So, a creative type – an artist, a writer, a philosopher, even a coach building a brand – must be somewhat narcissistic, in order to be so inward-facing relative to their interests, their artwork, their inner expression…that it gets thoroughly developed, interesting, and thus unique enough to be worth sharing. They’re constantly combing through and harvesting from their experience so that they can have something to share. This is the first side of the polarity.
However, the more esoteric, the more unique, the harder it is for this expression to resonate with everyone…or, eventually, anyone other than the author – “shave it into a work without spectators, one which exists only for oneself, just for that shortest little moment of life,” to quote the interview where Foucault compared suicide itself to an artwork, reducing the first polarity to its absurd conclusion, in having an individual create a product only fully appreciated by themselves.
When we look at the artworld theories of Dickie and Danto, I think we have the closest that philosophers have come to defining “art” – and both necessitate the presence of some audience, some viewership. As you are to this.
So another side of this polarity is the need for communicability, relate-ability…to use the common language, to find something that can be translated or capture the attention of anyone…
So narcissism versus relate-ability. One polarity.
It’s a concern I have here: I want to share and connect and not alienate or turn anyone away or dissuade them through referencing something they might know nothing about and don’t understand…and yet I also have this very VERY esoteric and eclectic cadre of interests and points of salience. Even worse (or so it might occur) I love the aphoristic and poetic and ephemeral and arcane modes of expression of the so-called “Continental Philosophers” like Derrida or Foucault or Nietzsche or Deleuze…why make reality a science or a grid when you can make it an art and a game? Maybe you’ll get drawn in by my sheer weirdness of it all. Or maybe you’ll catch me on a more relatable day, decide Fox Mulder is interesting, and start digging into these X-Files yourself.
The second polarity: in the creation of art, one must engage with some amount of real or imagined content for the mind to react to, rebound off of, transmute or translate into some medium. Some experience that evokes emotion (a painting like Munch’s The Scream seems to relate to a moment witnessed or experienced by its author), some cultural myth (compare Wonder Woman), some memory (today’s four poems were about one specific person and my experiences with them)…but there must be a balance between the consumption and the creation of content. If you’re constantly consuming, then you’re never creating. That was how I was with Star Trek for most of the last year. I started consuming with Enterprise, went through The Original Series and The Animated Series and The Next Generation (my first time doing this in-universe long-term chronological run-through)…and thanks to this mix of…Richard Futrell (a best friend from long ago, who I like to refer to in my journals as Я), who had both the idea for a Star Trek podcast…and the thought that “one should always be generating content from media consumption, rather than just mindlessly taking it in”…as well as the MentorCoach program getting me present to how great a thing freeconferencecall.com is…I was led to start harvesting again.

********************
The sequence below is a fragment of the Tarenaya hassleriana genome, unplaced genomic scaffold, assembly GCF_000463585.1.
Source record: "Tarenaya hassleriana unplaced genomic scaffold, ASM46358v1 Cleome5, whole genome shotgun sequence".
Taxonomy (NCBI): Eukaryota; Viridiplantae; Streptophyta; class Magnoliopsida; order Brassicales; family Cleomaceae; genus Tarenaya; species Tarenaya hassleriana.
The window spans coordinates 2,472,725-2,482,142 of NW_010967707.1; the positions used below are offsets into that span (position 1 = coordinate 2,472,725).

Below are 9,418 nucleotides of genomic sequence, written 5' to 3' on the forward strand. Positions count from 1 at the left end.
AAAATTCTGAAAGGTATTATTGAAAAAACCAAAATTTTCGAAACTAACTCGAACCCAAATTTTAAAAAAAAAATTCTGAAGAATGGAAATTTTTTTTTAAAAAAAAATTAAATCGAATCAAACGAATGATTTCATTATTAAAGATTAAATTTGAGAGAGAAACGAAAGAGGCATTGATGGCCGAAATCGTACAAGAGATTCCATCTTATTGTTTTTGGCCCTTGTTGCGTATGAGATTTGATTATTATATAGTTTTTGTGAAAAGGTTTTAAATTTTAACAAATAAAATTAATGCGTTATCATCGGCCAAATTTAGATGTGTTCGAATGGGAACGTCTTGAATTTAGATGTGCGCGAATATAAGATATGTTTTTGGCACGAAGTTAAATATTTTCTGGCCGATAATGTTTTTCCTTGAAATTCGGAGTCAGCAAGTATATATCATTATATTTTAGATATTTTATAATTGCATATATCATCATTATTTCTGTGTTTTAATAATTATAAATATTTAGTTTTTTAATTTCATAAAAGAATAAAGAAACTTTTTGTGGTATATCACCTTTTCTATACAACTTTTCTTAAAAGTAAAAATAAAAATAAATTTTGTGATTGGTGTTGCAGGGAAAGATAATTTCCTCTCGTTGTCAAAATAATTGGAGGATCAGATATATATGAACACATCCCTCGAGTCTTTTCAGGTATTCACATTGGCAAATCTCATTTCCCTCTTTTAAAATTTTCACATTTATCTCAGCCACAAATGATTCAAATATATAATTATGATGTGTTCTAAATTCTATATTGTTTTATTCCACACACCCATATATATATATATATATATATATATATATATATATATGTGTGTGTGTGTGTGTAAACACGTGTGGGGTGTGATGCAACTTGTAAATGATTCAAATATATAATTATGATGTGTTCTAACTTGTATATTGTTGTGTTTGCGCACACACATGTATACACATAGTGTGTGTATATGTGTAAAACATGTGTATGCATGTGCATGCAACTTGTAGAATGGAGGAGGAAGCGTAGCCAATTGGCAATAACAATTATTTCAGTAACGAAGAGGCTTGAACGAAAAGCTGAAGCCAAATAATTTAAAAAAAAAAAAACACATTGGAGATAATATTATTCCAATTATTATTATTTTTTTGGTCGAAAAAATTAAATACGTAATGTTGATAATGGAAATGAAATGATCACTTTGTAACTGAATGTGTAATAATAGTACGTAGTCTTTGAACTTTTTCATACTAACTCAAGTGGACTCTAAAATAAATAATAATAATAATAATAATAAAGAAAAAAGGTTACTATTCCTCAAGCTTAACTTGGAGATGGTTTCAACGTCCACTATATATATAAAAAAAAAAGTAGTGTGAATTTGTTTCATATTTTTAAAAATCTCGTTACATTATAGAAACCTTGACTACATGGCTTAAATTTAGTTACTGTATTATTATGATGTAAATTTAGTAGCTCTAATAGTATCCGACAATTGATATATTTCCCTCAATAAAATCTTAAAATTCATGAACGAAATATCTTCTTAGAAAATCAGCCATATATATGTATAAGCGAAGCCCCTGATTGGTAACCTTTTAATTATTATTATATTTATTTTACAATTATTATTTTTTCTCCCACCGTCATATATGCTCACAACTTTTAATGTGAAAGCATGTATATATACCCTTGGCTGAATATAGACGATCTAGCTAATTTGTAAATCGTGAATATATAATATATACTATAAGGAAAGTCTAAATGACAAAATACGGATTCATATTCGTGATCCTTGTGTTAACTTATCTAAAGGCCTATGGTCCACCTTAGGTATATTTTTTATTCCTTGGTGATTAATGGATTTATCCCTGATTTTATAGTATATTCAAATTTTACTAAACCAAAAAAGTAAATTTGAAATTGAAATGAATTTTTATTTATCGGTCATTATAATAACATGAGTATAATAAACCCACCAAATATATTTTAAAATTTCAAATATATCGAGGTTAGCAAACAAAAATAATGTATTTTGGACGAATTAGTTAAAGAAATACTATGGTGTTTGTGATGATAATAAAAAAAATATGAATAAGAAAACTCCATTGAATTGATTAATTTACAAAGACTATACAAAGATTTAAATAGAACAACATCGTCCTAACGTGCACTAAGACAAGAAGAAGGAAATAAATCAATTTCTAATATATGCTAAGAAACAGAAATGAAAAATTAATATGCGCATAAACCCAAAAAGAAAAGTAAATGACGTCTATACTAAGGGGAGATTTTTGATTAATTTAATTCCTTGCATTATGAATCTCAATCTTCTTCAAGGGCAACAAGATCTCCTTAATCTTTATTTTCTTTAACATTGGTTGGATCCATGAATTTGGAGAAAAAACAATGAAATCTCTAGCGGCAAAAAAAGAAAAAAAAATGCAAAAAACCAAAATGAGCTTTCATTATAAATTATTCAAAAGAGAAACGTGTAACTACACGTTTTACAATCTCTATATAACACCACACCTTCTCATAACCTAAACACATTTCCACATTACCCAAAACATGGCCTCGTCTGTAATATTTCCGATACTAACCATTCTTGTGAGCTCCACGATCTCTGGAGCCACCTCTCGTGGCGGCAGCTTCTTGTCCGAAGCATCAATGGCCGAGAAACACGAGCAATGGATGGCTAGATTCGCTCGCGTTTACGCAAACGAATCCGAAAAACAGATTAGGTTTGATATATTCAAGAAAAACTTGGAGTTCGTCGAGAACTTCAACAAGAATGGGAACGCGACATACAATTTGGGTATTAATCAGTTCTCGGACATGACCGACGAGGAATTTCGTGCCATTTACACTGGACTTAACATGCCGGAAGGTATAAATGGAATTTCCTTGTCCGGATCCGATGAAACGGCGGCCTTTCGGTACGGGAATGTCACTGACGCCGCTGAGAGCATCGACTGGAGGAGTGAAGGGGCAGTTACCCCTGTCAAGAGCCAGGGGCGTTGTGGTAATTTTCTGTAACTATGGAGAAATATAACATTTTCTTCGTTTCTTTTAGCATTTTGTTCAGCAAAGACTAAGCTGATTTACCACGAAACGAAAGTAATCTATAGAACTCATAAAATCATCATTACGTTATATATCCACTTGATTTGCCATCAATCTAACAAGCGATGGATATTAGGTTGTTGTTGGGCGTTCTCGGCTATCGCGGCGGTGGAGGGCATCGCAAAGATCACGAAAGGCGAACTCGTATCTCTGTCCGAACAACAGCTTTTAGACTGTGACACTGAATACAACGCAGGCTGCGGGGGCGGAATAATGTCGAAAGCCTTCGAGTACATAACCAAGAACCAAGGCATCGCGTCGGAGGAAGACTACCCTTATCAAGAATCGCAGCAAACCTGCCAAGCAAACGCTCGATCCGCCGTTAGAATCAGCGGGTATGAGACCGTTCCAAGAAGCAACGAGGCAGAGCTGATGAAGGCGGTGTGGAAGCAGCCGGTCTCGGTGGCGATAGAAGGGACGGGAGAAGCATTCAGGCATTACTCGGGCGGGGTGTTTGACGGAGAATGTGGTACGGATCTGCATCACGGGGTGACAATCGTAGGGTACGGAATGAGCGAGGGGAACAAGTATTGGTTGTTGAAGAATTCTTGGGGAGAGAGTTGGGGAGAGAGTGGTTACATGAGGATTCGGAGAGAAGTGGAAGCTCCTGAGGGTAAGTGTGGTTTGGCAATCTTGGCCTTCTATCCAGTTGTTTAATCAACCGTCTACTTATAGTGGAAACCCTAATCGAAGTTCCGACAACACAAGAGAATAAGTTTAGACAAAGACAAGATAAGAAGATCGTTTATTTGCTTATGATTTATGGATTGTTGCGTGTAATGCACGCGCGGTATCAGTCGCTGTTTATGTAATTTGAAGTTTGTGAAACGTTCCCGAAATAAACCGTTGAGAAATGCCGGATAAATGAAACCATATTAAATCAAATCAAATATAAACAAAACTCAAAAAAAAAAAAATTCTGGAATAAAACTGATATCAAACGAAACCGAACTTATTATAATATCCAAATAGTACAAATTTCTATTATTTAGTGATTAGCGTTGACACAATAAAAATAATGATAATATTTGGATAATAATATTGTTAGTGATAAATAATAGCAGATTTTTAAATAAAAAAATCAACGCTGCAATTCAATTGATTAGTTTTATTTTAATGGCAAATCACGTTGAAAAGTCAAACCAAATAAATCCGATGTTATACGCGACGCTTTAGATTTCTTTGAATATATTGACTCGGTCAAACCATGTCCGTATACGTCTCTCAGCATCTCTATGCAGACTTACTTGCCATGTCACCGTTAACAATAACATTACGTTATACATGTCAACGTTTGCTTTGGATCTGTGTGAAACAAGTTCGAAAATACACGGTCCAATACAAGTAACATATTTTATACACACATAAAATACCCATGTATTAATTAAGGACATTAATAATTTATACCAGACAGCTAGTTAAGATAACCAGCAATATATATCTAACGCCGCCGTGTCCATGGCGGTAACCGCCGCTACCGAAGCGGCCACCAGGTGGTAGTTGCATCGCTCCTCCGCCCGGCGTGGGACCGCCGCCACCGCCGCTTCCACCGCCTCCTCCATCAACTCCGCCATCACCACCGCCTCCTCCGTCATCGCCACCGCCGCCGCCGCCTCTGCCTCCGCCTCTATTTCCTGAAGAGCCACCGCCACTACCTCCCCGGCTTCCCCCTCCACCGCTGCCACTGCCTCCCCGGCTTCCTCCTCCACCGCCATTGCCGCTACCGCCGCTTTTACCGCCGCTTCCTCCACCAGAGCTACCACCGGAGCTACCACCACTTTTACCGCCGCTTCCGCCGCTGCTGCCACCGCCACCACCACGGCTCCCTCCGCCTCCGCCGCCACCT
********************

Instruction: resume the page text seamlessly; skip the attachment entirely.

So I find that I am beckoned to generate content based on what I’m exploring. This was also recommended by my brilliant coach, Dave Burns. However, I’ve produced SO much content in the past week or so – and I find myself stopping the TNG episode VERY often to jot down notes – that it seems like there’s an imbalance of me interpreting and art-izing my experience rather than just having it.
Ah! That’s yet another phenomenological polarity, that too — to just be in your experience, or to examine it. The Zen monk in kensho…versus Socrates in all his thoughtful glory. I think the former is probably best – total absorption, presence, and lack of internal monologue and chatter…however, clearly (from ALL of the above), I have great love for the latter also.
I propose, then, art exists as a multi-dimensional function somewhere in-between these polarities. Like on the RGB chart.
I could do this, and LOVE it, all day. I’ve definitely re-tuned to a specific channel in consciousness that draws me forward in and of itself, for the pure pleasure of itself. Something’s being born here, something wonderful.
Recipe for bliss # Samekh: Create art. Share it.
(This is exemplified by the above. Philosophy, when done right, imho, can evoke the experience of beauty and wonder at the same time as unhinging you.)